Lij Iyasu attempted during this period to press his claim to the Throne and was arrested in 1921, and died 12 years later.
Empress Zauditu had, in response to the growing power and popularity of the Regent and Crown Prince, crowned Ras Tafari as Negus (king) on September 7, 1928 (Meskarem 27, 1921, in the Ethiopian calendar). It was the first occasion that an Emperor (or ruling Empress) had granted the title of Negus in the Ethiopian context; previously the title Negus had been used only by the kings of the constituent states of Ethiopia (such as the Negus of Shoa, etc.).
Empress Zauditu, herself resentful of the growing popularity of the Regent, in 1930 “sent her husband’s sizable army against Tafari’s forces, but the army was immediately crushed and her husband killed”. 2But on April 2, two days after Negus Tafari’s victory against her husband, Empress Zauditu died.
As Regent and Negus, Ras Tafari had undertaken the modernization of Ethiopia on a significant scale, bringing the country into the League of Nations in 1923 (the application had been lodged in 1919), abolishing slavery (in 1923, the trigger to admission into the League of Nations), creating schools and universities, and generally began the development of a modern national infrastructure.
The sudden death of Empress Zauditu led to the coronation of Negus Tafari as Emperor on November 2, 1930 (Tekent 23, 1922, in the Ethiopian calendar), and his elevation to the highest Throne — for which he adopted the Throne name Haile Selassie I — was the cause for a further consolidation of his programme of reforms.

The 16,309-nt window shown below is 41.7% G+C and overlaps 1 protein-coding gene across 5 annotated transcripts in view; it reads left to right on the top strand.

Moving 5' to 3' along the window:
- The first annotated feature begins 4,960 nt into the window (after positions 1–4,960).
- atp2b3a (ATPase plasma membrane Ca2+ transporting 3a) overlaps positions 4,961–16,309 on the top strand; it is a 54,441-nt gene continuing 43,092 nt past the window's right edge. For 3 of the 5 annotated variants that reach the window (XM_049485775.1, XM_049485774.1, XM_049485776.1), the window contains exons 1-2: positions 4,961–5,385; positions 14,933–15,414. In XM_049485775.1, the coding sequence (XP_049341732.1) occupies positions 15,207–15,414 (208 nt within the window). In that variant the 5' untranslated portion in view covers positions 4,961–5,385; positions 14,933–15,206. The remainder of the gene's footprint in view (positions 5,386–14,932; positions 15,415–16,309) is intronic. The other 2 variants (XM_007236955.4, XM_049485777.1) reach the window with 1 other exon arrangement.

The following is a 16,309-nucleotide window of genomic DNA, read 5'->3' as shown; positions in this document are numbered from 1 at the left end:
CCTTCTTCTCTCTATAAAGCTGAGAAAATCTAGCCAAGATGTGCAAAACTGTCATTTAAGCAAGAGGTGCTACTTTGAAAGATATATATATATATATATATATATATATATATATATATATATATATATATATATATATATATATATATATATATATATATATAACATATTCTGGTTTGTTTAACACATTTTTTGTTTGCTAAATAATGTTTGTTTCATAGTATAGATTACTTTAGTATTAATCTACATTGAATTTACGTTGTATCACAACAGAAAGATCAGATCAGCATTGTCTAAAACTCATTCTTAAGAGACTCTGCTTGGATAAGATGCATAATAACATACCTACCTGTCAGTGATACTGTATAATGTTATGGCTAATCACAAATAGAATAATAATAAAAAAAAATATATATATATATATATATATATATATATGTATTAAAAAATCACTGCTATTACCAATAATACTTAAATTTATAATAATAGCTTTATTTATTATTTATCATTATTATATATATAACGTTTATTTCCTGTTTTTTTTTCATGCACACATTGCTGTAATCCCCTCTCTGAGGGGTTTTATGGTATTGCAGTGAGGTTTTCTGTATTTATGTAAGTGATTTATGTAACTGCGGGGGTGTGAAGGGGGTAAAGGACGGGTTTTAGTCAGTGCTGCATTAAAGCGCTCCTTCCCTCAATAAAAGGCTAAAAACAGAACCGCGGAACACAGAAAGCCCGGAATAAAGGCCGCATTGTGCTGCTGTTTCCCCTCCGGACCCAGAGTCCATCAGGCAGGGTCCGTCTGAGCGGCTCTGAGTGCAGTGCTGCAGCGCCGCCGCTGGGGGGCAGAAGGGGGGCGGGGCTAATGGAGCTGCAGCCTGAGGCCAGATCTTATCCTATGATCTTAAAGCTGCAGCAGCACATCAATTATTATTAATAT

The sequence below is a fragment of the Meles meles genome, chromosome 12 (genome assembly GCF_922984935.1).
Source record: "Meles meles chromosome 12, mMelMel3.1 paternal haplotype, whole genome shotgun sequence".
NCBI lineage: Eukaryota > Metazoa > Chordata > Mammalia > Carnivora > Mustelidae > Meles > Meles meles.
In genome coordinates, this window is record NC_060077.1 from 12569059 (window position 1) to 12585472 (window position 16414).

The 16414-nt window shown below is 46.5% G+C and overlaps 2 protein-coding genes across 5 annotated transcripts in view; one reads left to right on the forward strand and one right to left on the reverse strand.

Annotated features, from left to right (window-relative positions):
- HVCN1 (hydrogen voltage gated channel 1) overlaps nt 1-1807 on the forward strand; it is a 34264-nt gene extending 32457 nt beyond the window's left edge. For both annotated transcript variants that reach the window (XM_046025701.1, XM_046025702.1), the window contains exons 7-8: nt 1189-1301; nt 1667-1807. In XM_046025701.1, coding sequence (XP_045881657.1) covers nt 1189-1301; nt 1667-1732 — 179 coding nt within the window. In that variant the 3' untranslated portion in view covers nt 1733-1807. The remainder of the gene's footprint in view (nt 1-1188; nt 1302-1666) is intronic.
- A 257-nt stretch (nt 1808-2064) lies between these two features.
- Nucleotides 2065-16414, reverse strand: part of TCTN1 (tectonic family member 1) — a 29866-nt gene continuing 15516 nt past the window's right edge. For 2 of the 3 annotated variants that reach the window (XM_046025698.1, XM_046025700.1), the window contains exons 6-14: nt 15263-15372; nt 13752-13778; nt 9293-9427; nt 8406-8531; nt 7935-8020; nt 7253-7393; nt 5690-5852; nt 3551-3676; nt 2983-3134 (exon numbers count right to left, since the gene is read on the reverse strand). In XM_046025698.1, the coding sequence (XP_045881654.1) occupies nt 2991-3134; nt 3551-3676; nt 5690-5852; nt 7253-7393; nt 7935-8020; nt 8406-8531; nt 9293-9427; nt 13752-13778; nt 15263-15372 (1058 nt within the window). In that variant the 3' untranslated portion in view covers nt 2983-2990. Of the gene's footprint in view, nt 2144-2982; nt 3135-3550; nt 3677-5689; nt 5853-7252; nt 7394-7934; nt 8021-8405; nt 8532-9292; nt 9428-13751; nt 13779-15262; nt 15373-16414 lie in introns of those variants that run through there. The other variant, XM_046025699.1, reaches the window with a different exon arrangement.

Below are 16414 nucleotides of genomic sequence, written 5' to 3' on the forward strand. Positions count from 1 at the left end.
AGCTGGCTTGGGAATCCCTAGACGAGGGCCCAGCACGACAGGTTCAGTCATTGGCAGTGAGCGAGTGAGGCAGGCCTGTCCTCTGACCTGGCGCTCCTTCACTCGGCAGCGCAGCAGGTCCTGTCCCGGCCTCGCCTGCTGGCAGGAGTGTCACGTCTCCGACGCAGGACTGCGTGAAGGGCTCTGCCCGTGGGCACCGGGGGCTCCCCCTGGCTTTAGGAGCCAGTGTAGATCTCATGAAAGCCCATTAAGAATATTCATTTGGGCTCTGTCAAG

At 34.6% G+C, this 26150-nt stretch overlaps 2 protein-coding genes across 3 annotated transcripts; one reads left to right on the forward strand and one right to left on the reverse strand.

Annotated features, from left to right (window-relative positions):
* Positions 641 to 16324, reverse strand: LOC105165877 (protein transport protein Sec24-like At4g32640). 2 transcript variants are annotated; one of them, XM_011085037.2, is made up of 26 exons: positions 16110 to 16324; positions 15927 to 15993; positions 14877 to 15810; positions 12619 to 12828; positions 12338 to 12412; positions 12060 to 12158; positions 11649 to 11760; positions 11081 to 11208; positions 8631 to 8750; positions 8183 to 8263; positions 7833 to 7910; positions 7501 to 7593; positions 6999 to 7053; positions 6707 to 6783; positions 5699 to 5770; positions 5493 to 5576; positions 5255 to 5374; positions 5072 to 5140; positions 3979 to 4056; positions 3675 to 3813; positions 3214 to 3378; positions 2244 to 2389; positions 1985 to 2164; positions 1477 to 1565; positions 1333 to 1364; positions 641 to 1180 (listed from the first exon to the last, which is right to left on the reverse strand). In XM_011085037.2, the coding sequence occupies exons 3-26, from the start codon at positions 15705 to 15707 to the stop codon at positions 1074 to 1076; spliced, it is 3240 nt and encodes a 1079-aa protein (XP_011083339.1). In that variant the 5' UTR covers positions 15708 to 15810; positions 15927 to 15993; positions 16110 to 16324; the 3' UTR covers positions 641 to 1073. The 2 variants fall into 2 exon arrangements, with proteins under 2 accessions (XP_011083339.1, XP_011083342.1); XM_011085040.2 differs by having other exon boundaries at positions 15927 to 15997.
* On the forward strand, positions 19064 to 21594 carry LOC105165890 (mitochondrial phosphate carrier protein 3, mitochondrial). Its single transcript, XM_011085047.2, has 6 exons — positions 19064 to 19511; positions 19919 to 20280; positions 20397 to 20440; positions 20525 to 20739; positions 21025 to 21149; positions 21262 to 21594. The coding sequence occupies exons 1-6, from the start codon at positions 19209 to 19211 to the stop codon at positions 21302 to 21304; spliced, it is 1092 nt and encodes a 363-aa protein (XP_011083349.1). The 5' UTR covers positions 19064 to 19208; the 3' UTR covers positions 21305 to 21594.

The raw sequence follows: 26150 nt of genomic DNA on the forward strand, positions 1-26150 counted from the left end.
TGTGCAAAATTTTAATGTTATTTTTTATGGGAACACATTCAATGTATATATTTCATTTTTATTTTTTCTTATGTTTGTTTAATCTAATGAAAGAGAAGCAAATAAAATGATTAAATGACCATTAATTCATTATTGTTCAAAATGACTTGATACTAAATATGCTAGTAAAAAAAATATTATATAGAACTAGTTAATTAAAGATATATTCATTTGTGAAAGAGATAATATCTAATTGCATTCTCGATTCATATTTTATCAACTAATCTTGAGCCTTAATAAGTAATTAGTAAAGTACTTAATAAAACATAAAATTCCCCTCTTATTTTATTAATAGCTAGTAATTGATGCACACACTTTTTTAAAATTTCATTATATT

He founded the Bank of Ethiopia in 1931, and encouraged the creation of newspapers.
Throughout this period, however, there were mounting tensions with Italy, which had occupied Eritrea from the 1890s. This flared into open conflict in September 1935, although the League of Nations exonerated both states. This gave confidence to Italian leader Benito Mussolini, who ordered a full invasion of Ethiopia. This time, still conscious of their defeat at the hands of Menelik’s army in the 1896 Battle of Adwa, only 40 years before, the Italians pushed forward with massive resources and an extensive use of chemical weapons. By May 2, 1936, Emperor Haile Selassie was forced into exile and in June he went before the League of Nations in Geneva to call international attention to the plight of Ethiopia.
It was this speech which both drew Ethiopia to the center-stage of world politics for the first time and at the same time highlighted the impotence of the League of Nations. But World War II was to prove Italy’s undoing in Ethiopia and elsewhere. When Italy joined the Axis powers in June 1940, Britain began working with Haile Selassie to remove the Italian forces from Ethiopia. The Emperor moved to the Sudan, with his son, Crown Prince Asfa Wossen (later Emperor Amha Selassie I), to coordinate action between his own troops and those of the British. And with an Army of British, South African, Ethiopian and other African forces, Emperor Haile Selassie re-entered Addis Ababa on May 5, 1941. Fighting, however, continued on Ethiopian soil until January 1942.